We returned Sunday night from our ‘North Field Trip’ during which we explored the works of Carlo Scarpa in Verona, San Vito d’Altivole and Venice. There is far too much to be said/shown of the trip (Perugia as urban explorer’s paradise, Palladio and the ‘elastic’ Serlian Order, designing nostalgia at the Tomba Brion) but I should really maintain a thread of consistency with my drawing study, so this sketch is of an imposed geometric field/scaffold at Castelvecchio.
Scarpa was able to respond to the irrational forms of medieval architecture by superimposing these measured, geometric fields. The result is an architecture that has both the precision of modernity and the spontaneity and strata of collage. Many of the spaces feel like inhabiting one enormously intricate detail, and in that realization demand to be touched and seen from every angle in order to be understood. Scarpa is famously quoted for his ‘drawing to understand/learn’, and these spaces remind us of how beautiful architecture can be when it is an extension of manual and tactile thinking.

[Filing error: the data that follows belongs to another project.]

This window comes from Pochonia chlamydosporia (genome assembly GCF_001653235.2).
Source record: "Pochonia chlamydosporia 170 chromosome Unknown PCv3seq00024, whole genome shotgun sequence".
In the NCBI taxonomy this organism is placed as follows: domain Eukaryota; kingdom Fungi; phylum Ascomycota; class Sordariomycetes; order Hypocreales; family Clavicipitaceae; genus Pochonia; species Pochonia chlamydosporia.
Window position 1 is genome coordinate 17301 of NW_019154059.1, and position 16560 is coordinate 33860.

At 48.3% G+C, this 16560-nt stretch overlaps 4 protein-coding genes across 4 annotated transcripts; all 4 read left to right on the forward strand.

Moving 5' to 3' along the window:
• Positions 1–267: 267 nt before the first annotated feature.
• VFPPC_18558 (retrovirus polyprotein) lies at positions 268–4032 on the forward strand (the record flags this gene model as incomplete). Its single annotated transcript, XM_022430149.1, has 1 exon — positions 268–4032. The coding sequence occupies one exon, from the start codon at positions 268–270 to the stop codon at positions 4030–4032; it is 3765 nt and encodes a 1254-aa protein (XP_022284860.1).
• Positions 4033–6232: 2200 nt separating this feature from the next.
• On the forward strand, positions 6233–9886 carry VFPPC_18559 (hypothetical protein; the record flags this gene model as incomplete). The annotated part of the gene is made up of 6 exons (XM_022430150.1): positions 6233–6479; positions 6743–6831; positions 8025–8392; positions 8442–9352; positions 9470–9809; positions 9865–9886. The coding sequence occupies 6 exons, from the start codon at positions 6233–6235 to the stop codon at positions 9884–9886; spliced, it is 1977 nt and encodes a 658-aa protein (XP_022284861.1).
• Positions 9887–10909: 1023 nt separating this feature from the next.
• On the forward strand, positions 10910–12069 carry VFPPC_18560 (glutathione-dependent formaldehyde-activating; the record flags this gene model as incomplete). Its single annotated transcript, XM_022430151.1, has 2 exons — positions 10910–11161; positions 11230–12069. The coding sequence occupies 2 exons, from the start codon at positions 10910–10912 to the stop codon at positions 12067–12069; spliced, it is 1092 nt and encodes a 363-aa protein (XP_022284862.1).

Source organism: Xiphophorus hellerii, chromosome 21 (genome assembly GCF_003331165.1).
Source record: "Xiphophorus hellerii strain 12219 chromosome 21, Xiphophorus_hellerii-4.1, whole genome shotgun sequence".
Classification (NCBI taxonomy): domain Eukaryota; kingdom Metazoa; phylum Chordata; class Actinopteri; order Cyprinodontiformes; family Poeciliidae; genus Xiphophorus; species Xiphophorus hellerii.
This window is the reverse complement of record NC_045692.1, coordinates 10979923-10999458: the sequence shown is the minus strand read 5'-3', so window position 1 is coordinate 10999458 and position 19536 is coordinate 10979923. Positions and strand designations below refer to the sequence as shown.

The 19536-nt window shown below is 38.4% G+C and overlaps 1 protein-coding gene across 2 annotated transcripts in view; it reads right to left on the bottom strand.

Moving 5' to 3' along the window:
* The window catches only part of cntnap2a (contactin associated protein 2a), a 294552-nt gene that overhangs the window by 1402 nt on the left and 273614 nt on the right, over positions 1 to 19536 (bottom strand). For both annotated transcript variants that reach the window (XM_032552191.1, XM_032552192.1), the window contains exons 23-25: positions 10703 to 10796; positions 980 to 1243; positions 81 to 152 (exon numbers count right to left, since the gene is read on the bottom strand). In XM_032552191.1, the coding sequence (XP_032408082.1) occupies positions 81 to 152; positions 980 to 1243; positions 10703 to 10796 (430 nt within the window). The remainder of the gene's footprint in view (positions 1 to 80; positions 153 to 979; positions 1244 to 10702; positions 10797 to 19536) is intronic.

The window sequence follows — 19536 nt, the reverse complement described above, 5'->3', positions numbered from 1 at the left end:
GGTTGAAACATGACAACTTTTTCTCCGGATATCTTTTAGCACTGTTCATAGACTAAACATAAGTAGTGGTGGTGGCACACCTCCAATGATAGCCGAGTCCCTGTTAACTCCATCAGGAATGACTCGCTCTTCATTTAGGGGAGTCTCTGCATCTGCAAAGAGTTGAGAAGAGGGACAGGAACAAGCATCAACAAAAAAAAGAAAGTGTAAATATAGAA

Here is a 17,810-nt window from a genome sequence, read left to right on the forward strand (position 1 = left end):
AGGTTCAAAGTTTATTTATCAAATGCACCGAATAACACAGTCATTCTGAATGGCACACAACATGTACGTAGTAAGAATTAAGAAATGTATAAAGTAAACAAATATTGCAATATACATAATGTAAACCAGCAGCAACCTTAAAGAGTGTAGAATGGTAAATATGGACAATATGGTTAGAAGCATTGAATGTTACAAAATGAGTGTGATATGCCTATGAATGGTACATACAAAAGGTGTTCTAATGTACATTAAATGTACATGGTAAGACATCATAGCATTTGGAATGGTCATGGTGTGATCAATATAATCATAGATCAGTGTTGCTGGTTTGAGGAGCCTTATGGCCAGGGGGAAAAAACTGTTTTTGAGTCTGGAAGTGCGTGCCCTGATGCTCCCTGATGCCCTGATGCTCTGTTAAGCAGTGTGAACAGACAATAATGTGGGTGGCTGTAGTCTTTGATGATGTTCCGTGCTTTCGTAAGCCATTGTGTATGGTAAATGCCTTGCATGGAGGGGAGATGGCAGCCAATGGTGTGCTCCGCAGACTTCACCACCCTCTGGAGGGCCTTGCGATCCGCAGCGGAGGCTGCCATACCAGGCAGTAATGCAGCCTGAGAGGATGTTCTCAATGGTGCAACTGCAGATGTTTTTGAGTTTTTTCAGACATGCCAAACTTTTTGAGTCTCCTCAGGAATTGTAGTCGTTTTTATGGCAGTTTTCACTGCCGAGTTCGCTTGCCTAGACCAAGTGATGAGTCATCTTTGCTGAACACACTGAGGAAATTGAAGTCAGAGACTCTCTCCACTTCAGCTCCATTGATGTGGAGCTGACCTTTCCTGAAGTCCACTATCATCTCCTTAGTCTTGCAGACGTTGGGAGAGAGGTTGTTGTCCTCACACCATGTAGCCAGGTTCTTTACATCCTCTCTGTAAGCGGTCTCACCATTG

I am interested in how we are reacting architecturally to the rational forms of modernity in the myriad of contemporary adaptive re-use projects that preoccupy our “postindustrial” cities. Will future reactions be a return to primitive/irrational forms? Is it as simple as Kieran/Timberlake’s mass customization over mass production? A sort of parametric/digital liberation? My hope is that we find ways that are as sensitive and complimentary to modernity as Scarpa was to the medieval context in which he designed.